How it works: A flooring retailer who wants to send an employee to the training school pays $5,000 for the five-week course, plus expenses (hotel, transportation, food, etc.). If a dealer thinks $5,000 to $8,000 is too big of an expense, Humphrey suggests an owner think of it this way: If you were looking to hire a senior-level person, you would pay an executive recruiting firm at least that much money—probably a lot more. Having a trained mechanic on staff gives a retailer the confidence to pursue jobs, knowing the end result will be completed correctly.

So far, the results have been positive. “It’s absolutely amazing to think of the impact this five-week training course had—and will continue to have—on the lives of the two students I sent to the school,” said Lonnie Presson, owner of Lonnie’s Carpet Max in Rockford, Ill. “I could not be more thrilled.”

Of note, the WFCA sponsors a trade scholarship of $500 that is available to its members. It can be applied toward CFI certification and new school installation classes.

Subcontractor vs. employee

Next to the great recession purge, in which upwards of 25% of independent flooring dealers went out of business, the installation issue threatens to wipe out another significant percentage of dealers if it plays out, Humphrey warned. The gravity of this Department of Labor reclassification is not to be taken lightly. Humphrey and WFCA lobbyists have met with lawmakers on Capitol Hill on this issue and while some politicians are sympathetic to the plight of small business on this matter, many more believe there are “crooks” out there looking to take advantage of the subcontractor issue. Now, government agencies are going after the violators. As well, subcontractors are seeking remuneration through class-action lawsuits.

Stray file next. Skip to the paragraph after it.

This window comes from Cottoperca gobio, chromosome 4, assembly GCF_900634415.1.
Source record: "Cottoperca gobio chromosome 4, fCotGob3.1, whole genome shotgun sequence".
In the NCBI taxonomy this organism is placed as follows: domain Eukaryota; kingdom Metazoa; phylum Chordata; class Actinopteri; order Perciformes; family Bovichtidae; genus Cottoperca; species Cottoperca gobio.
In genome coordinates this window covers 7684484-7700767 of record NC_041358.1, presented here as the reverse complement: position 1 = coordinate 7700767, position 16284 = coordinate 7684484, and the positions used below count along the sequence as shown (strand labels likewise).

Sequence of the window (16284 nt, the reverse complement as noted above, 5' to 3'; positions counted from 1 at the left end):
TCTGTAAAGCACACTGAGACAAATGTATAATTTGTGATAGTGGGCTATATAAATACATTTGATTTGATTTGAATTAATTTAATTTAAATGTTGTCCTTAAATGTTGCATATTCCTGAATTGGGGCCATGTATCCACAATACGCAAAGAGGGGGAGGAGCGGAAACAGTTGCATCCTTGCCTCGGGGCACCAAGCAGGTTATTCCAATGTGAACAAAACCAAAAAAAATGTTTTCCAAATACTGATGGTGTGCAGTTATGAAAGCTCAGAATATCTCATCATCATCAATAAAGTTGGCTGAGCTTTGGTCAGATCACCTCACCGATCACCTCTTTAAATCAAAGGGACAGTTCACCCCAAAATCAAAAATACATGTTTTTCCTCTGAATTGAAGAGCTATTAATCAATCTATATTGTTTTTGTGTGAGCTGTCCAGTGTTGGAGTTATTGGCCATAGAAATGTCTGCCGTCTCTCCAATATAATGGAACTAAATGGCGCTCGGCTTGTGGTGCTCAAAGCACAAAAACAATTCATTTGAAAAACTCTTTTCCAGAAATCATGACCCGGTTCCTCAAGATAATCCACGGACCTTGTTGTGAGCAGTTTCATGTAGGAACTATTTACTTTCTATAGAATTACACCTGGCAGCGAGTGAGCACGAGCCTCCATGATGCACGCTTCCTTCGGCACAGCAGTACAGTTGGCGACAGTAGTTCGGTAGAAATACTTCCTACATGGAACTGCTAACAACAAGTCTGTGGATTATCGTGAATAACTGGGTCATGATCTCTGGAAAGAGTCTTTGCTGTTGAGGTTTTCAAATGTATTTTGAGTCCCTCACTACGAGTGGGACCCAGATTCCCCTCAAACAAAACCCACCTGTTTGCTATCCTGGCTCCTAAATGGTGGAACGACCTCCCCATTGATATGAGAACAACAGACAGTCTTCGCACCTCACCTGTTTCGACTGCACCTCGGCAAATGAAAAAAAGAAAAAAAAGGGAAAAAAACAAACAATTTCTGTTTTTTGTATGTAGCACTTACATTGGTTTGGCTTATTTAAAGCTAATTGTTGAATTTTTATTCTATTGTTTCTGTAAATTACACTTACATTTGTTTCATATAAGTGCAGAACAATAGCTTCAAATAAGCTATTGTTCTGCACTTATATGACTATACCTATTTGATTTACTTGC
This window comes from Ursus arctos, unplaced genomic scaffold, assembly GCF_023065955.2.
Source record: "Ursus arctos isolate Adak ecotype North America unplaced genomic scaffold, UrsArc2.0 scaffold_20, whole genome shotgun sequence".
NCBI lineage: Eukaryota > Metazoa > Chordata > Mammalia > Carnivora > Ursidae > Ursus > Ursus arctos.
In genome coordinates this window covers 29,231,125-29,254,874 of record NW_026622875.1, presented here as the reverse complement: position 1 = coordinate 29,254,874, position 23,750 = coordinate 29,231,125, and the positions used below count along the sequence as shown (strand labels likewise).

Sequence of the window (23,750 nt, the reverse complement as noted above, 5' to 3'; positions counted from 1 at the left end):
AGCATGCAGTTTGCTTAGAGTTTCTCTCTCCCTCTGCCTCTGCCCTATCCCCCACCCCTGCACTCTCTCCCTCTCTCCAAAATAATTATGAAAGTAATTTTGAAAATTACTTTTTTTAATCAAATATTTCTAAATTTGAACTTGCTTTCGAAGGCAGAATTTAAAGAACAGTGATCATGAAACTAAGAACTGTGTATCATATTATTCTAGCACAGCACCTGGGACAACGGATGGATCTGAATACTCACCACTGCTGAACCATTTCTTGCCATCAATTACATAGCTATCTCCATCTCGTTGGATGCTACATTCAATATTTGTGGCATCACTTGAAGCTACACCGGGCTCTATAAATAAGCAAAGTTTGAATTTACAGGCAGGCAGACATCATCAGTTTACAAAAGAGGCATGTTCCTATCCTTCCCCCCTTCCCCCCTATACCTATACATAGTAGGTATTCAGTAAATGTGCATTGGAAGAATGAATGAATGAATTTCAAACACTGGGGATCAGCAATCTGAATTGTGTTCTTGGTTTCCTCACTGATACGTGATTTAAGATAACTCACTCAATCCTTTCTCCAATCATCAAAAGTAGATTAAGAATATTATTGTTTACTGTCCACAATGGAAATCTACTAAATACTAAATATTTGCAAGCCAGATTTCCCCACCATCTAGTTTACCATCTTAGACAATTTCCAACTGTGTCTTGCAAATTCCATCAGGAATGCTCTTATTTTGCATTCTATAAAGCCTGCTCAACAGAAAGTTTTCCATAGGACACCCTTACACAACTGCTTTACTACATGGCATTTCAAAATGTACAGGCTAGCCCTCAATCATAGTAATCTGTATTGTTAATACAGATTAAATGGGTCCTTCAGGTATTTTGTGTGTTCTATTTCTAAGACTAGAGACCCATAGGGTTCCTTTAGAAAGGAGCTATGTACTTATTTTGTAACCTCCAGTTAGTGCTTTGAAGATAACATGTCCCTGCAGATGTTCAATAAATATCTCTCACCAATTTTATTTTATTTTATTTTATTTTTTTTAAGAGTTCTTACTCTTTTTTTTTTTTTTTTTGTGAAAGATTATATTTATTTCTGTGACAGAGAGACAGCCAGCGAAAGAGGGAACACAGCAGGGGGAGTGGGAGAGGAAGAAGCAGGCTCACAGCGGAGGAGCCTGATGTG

Humphrey said the states that are particularly aggressive on this issue are California, Washington, Oregon, Maryland and Illinois. The interpretations on this measure vary by state as well as agency. In other words, the IRS may view the independent contractor (IC) issue differently than the Department of Labor. To that end, Humphrey encourages dealers to join the WFCA, which works on behalf of flooring retailers.

In his book “Independent Contractor,” WFCA counsel Jeff King included an entrepreneurial test to help retailers ascertain whether their subcontractors are truly ICs or would he be considered employees.

King recently said the government is looking for ways to bring new revenue out of the hides of small businesses and plaintiff lawyers are sniffing around looking for examples where a corporation was guilty of misclassification. “The IC issue can be costly; it is spreading rapidly and it is not going away,” he noted.

Humphrey added, “You better be on the right side of this thing.”

For more information on this issue, visit

A replay of the entire webinar can be found at

Editor’s note: Varden will be the guest expert on the next Marketing Mastery free webinar, “How to Generate Massive Profits with Your Installations,” on Thurs., June 16, from 4 p.m. to 5 p.m. EST. Visit to register.